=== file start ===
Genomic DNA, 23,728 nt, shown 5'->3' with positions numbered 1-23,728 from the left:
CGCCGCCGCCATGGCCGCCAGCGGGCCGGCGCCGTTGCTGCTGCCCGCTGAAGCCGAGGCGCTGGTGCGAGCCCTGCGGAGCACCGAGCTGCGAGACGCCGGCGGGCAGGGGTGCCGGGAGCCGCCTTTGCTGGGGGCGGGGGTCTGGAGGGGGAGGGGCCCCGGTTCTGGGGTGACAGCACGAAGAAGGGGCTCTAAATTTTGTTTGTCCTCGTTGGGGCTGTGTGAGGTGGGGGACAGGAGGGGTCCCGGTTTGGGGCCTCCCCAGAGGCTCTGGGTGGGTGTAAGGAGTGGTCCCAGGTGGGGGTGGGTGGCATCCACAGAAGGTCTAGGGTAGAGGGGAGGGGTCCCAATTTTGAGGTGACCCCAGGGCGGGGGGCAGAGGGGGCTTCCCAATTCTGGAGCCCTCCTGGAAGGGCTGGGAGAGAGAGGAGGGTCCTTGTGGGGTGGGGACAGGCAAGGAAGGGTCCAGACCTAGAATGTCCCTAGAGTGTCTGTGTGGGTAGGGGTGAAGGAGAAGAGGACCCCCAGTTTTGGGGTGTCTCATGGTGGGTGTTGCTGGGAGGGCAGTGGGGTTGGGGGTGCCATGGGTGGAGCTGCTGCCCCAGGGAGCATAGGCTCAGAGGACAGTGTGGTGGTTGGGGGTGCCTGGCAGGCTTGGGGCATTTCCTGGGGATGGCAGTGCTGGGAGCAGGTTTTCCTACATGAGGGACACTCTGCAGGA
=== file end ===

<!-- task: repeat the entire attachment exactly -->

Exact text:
Genomic DNA, 23,728 nt, shown 5'->3' with positions numbered 1-23,728 from the left:
CGCCGCCGCCATGGCCGCCAGCGGGCCGGCGCCGTTGCTGCTGCCCGCTGAAGCCGAGGCGCTGGTGCGAGCCCTGCGGAGCACCGAGCTGCGAGACGCCGGCGGGCAGGGGTGCCGGGAGCCGCCTTTGCTGGGGGCGGGGGTCTGGAGGGGGAGGGGCCCCGGTTCTGGGGTGACAGCACGAAGAAGGGGCTCTAAATTTTGTTTGTCCTCGTTGGGGCTGTGTGAGGTGGGGGACAGGAGGGGTCCCGGTTTGGGGCCTCCCCAGAGGCTCTGGGTGGGTGTAAGGAGTGGTCCCAGGTGGGGGTGGGTGGCATCCACAGAAGGTCTAGGGTAGAGGGGAGGGGTCCCAATTTTGAGGTGACCCCAGGGCGGGGGGCAGAGGGGGCTTCCCAATTCTGGAGCCCTCCTGGAAGGGCTGGGAGAGAGAGGAGGGTCCTTGTGGGGTGGGGACAGGCAAGGAAGGGTCCAGACCTAGAATGTCCCTAGAGTGTCTGTGTGGGTAGGGGTGAAGGAGAAGAGGACCCCCAGTTTTGGGGTGTCTCATGGTGGGTGTTGCTGGGAGGGCAGTGGGGTTGGGGGTGCCATGGGTGGAGCTGCTGCCCCAGGGAGCATAGGCTCAGAGGACAGTGTGGTGGTTGGGGGTGCCTGGCAGGCTTGGGGCATTTCCTGGGGATGGCAGTGCTGGGAGCAGGTTTTCCTACATGAGGGACACTCTGCAGGA